Even shorn of all that gratuitous nudity, though, Drive He Said would be far from a masterpiece.
The facades of two six-story buildings have been shorn off, allowing a glimpse into wrecked apartments.
shorn of the details Romney seldom discusses, his drumbeat appeal is simple.
The hair was shorn after the gassings, then efficiently dried in the crematoria so it could be industrially spun into carpeting.
He was no priest now—he was shorn of the profession which had been his life.
God, who tempers the wind to the shorn lamb, will watch over you!
We usually say, "The sheep were sheared" instead of "The sheep were shorn."
Though they may be shorn of their glory, they retain their place in the organism of knowledge.
Add to this, religion is shorn of its glory when it is dwarfed into a mere thing of sentiment and feeling.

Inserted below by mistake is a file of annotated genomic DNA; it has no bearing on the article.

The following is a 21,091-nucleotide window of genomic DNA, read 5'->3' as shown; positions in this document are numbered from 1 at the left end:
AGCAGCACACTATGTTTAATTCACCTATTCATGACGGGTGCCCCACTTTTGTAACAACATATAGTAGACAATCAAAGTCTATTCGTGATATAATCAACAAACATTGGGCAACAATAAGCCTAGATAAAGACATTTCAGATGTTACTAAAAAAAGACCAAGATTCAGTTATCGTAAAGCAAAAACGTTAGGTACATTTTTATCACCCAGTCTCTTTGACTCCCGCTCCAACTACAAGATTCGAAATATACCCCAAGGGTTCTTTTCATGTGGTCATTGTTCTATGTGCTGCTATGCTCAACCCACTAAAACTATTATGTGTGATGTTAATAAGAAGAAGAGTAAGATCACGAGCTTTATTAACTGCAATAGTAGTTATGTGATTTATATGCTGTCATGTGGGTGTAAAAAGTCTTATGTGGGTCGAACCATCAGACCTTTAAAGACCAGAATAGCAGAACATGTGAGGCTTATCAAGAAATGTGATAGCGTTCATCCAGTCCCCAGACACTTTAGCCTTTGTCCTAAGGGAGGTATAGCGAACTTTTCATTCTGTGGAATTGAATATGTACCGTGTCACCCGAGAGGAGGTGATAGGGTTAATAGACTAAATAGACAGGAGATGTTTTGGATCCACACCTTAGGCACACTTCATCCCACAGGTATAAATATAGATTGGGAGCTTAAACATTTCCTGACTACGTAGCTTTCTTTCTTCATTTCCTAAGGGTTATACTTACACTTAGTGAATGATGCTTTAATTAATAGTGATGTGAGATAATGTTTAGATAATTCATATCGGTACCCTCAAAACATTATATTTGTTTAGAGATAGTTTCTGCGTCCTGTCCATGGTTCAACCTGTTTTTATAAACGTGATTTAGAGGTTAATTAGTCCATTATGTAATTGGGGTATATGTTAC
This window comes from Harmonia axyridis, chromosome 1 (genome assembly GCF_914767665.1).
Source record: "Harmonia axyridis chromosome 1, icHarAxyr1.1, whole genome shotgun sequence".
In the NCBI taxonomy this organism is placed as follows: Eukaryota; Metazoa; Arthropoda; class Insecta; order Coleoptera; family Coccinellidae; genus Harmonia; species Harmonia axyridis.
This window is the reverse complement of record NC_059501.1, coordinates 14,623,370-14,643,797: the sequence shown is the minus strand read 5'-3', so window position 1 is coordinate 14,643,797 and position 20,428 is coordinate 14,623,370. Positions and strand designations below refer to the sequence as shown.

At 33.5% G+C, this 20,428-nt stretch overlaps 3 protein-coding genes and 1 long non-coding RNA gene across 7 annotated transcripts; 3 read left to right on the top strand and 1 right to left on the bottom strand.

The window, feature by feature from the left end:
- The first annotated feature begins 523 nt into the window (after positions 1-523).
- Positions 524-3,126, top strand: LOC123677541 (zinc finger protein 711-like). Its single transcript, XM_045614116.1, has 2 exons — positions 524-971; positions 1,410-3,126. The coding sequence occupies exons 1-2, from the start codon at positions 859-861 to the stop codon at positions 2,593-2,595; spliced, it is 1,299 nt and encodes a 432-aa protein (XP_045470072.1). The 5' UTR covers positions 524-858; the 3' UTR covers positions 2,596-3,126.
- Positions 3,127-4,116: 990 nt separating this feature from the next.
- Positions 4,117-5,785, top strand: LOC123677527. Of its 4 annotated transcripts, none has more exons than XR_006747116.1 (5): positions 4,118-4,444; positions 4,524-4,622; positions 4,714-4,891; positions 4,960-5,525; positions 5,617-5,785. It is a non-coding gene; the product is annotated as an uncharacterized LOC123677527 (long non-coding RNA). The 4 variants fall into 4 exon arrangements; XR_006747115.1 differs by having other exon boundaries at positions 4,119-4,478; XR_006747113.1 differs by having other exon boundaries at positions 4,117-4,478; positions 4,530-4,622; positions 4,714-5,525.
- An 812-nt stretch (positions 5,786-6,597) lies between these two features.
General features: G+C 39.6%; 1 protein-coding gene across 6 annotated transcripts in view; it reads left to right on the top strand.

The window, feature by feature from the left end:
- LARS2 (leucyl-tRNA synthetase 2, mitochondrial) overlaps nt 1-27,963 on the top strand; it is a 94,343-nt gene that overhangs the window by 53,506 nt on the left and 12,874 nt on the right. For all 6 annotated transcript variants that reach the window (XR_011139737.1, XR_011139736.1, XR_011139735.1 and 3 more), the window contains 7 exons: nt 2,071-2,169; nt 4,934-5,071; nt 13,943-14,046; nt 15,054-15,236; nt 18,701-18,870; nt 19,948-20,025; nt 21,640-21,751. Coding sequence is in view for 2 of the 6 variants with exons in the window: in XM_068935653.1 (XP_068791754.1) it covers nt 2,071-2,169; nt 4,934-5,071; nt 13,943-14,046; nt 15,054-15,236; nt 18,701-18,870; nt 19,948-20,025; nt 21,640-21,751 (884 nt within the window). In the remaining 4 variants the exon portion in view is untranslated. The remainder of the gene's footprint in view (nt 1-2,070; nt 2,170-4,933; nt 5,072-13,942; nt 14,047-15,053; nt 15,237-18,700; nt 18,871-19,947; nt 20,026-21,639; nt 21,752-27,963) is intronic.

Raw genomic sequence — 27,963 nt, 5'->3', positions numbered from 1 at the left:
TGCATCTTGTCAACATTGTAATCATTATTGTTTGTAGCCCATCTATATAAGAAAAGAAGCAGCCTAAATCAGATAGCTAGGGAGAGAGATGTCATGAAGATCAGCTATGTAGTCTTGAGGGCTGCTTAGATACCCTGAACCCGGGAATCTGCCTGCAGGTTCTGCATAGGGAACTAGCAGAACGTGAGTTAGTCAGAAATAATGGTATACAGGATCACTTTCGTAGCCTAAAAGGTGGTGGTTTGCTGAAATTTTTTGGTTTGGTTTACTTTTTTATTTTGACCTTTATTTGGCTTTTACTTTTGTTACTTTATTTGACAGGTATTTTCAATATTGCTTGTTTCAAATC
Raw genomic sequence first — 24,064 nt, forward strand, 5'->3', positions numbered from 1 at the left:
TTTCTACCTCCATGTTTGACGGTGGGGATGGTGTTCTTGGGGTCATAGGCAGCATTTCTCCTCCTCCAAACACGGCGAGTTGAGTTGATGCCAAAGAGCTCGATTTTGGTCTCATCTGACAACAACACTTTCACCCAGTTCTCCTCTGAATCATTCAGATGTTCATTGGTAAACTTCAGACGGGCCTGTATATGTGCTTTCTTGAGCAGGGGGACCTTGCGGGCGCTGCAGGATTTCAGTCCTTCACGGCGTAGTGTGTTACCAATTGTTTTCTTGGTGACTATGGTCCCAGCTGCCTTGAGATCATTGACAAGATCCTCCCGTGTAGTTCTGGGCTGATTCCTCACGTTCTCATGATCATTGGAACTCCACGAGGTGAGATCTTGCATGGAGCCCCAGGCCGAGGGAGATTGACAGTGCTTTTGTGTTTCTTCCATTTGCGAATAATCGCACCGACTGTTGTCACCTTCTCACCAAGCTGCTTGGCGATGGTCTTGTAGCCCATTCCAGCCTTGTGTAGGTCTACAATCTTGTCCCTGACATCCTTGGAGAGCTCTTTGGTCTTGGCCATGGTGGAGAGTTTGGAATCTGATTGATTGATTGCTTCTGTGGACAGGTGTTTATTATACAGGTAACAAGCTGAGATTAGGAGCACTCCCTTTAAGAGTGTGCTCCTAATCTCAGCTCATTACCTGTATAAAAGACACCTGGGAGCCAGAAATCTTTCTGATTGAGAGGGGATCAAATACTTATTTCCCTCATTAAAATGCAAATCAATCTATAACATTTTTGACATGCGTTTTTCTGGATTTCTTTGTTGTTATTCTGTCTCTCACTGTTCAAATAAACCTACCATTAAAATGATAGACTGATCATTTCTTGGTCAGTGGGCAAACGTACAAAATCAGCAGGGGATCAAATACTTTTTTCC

When it was all shorn off she crept out of the room without opening her eyes.
Old English sceran, scieran (class IV strong verb; past tense scear, past participle scoren) "to cleave, hew, cut with a sharp instrument; cut (hair); shear (sheep)," from Proto-Germanic *sker- "to cut" (cf. Old Norse and Old Frisian skera, Dutch scheren, German scheren "to shear"), from PIE *(s)ker- (1) "to cut, to scrape, to hack" (cf. Sanskrit krnati "hurts, wounds, kills," krntati "cuts;" Hittite karsh- "to cut off;" Greek keirein "to cut, shear;" Latin curtus "short;" Lithuanian skiriu "to separate;" Old Irish scaraim "I separate;" Welsh ysgar "to separate," ysgyr "fragment").
"act of clipping," 1610s, also as a unit of measure of the age of a sheep, from shear (v.). Scientific and mechanical sense "type of strain" is from 1850.